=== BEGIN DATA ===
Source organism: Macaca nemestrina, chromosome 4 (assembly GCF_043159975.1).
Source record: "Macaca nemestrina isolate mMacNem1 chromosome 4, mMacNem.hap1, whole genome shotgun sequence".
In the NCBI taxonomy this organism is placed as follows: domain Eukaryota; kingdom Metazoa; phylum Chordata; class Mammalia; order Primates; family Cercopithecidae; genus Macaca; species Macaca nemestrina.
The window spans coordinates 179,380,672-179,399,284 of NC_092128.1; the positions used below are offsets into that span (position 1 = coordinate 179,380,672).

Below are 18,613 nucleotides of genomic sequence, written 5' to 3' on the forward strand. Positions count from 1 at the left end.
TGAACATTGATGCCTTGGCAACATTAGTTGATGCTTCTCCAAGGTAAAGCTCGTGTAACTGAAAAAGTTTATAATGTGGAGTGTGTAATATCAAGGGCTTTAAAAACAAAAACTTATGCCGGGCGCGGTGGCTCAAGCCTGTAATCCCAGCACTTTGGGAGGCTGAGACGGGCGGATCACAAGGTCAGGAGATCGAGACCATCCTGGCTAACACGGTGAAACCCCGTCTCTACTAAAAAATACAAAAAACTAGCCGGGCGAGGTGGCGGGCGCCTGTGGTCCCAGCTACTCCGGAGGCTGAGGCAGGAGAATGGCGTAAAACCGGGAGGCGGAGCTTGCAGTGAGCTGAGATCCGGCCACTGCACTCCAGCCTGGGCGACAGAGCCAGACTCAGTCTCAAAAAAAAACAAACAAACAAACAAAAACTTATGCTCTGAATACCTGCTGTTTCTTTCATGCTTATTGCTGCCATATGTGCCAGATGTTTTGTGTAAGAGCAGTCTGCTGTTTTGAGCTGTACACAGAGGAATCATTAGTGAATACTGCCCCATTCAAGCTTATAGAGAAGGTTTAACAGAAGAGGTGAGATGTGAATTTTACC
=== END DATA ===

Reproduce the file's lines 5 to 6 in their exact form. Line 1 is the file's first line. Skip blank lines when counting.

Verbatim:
Below are 18,613 nucleotides of genomic sequence, written 5' to 3' on the forward strand. Positions count from 1 at the left end.
TGAACATTGATGCCTTGGCAACATTAGTTGATGCTTCTCCAAGGTAAAGCTCGTGTAACTGAAAAAGTTTATAATGTGGAGTGTGTAATATCAAGGGCTTTAAAAACAAAAACTTATGCCGGGCGCGGTGGCTCAAGCCTGTAATCCCAGCACTTTGGGAGGCTGAGACGGGCGGATCACAAGGTCAGGAGATCGAGACCATCCTGGCTAACACGGTGAAACCCCGTCTCTACTAAAAAATACAAAAAACTAGCCGGGCGAGGTGGCGGGCGCCTGTGGTCCCAGCTACTCCGGAGGCTGAGGCAGGAGAATGGCGTAAAACCGGGAGGCGGAGCTTGCAGTGAGCTGAGATCCGGCCACTGCACTCCAGCCTGGGCGACAGAGCCAGACTCAGTCTCAAAAAAAAACAAACAAACAAACAAAAACTTATGCTCTGAATACCTGCTGTTTCTTTCATGCTTATTGCTGCCATATGTGCCAGATGTTTTGTGTAAGAGCAGTCTGCTGTTTTGAGCTGTACACAGAGGAATCATTAGTGAATACTGCCCCATTCAAGCTTATAGAGAAGGTTTAACAGAAGAGGTGAGATGTGAATTTTACC